Well, it's time for me to close out my week hosting @iamscicomm. Thanks for all of your questions and comments! I had so much fun chatting with folks from different fields and walks of life!
I'll leave you with my 5 general guidelines for creating more effective dataviz.
1. Show the Data.
Your reader can only grasp your point, argument, or story if they see the data. This doesn’t mean that all the data must be shown, but it does mean that you should highlight the values that are important to your argument.
2. Reduce the Clutter.
The use of unnecessary visual elements distracts your reader from the central data and clutters the page. Reduce/eliminate heavy tick marks, gridlines, textured gradients, too much text and labels. Focus on the data.
I close out my week hosting the @iamscicomm account by sharing just a select few examples of #dataviz that don't follow the rules or templates or tried-and-true approaches. But they are beautiful and engaging and enlightening.
As you go forth and create your visualizations, continue to explore. Draw inspiration from all around you and from the amazing work these and other creators are generating.
Before we get to the ten guidelines, recognize that just like in graphs and charts, there are a lot of pieces to tables. And, just like graphs and charts, we can control the look and design of all of these elements.
Rule 1. Offset the Heads from the Body
Make your column titles clear. Try using boldface type or lines to offset them from the numbers and text in the body of the table.
We kick off today's subject of #dataviz for part-to-whole relationships and qualitative data with some of my favorite fun pie charts. I did not originally create these, and the original creators are lost to history.
Flow maps are another kind of way to visualize your data. Maybe the most famous flow map is this one from Charles Joseph Minard in 1869. Tufte always touts this one as being the "best statistical chart ever made".
A quick 🧵 on the Minard map.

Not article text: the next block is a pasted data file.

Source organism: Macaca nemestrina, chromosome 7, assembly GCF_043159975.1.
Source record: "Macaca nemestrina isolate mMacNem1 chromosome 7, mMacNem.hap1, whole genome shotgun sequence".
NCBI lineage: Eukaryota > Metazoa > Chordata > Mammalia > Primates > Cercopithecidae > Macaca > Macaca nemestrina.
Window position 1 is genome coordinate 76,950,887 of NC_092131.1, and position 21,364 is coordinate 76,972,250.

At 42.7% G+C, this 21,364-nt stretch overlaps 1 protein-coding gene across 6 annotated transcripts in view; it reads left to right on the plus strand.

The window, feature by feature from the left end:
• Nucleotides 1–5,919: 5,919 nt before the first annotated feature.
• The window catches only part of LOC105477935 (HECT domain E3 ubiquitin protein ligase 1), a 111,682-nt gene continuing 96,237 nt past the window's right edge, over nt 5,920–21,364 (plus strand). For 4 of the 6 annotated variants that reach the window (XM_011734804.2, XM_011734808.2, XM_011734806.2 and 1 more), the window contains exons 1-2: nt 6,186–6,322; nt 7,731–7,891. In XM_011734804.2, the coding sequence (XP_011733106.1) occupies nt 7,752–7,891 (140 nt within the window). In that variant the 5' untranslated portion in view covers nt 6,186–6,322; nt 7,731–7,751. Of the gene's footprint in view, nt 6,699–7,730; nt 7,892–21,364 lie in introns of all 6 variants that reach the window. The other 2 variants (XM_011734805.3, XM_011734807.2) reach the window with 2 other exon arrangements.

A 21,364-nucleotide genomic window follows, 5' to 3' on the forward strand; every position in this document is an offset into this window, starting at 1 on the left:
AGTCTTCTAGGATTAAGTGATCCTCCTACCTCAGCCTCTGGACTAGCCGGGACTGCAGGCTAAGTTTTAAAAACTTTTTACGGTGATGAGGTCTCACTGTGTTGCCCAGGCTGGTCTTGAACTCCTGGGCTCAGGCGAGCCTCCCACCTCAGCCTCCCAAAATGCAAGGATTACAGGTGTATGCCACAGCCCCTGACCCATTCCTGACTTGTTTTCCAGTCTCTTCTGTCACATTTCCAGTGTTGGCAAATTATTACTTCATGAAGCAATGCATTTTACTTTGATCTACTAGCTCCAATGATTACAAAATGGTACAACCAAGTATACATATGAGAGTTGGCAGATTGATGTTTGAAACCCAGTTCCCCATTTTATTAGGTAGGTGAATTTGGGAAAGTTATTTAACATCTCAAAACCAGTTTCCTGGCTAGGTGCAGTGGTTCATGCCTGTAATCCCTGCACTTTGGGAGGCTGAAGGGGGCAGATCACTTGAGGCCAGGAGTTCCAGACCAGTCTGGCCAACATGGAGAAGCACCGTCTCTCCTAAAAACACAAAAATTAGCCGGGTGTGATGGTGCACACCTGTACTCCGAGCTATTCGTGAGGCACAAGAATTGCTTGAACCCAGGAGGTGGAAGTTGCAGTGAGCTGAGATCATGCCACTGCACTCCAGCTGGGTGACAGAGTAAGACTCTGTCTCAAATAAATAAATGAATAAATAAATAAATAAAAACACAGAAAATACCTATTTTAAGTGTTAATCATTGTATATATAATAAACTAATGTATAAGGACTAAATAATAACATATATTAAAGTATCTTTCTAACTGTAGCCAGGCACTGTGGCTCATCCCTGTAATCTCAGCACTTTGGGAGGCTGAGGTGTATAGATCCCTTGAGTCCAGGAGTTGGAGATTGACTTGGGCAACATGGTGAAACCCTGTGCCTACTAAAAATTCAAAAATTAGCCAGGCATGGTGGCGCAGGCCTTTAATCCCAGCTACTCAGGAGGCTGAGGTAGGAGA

The famous Minard map shows 6 data values in a single view: 1. Number of troops (line thickness) 2. Distance traveled (scale) 3. Temperature (line at bottom) 4. Time (line at bottom) 5. Direction of travel (color) 6. Geography (cities, etc.)
But Tufte left out the fact that the Minard Napolean map was only one panel in a full spread. It also included the lesser-known map of Hannibal’s 218 BC march through the Alps to Rome. (This image from Ecole nationale des ponts et chaussées, which I include in my book.)
So far today, we've talked about graphs that show distributions and uncertainty that in some ways *summarize* the data. But what about showing specific data points in the data set? There are a few:
-Strip charts 🥓
-Beeswarm charts 🐝
-Raincloud plots 🌧
In the strip plot, the data points are plotted along a single horizontal or vertical axis. You might get some overlapping here, but you can use color transparency to show the individual points, if that's important. Here are a few from the NYT.
The thing about the strip chart (sometimes called the stripe chart) is that you can use dots, points, or lines. And sometimes the important thing is to just your reader know that there are lots of points in some part of the distribution.
There are (at least) two graphs that can be used to show distributions in your data that don't show specific percentile values.
-The violin chart 🎻uses kernel density estimates to generate a shape of the entire distribution. Here's one I made of earnings in industries.
The ridgeline plot is a series of histograms or density plots shown for different groups aligned along the same horizontal axis and presented with a slight overlap along the vertical axis. It's kind of a 'small multiples' histogram. This one from @hrbrmstr.
One of the most common ways to visualize the distribution in your data is the histogram. It's basically a bar chart where the data are divided into bins. I like this one from @JustinWolfers about finishing times in the NY Marathon. | nytimes.com/2014/04/23/ups…
Again, while I think many people don't quite understand concepts like variance and percentiles, the histogram resembles a bar chart, so it may be a graph type folks can easily understand. You can also find histograms in Google when you look for restaurants or stores.
Let's do one more: the connected scatterplot. The CS shows two time series simultaneously—one each along horizontal and vertical axes—and are connected by a line to show relationships of the points over time. It's a great possible alternative to the dreaded dual axis chart.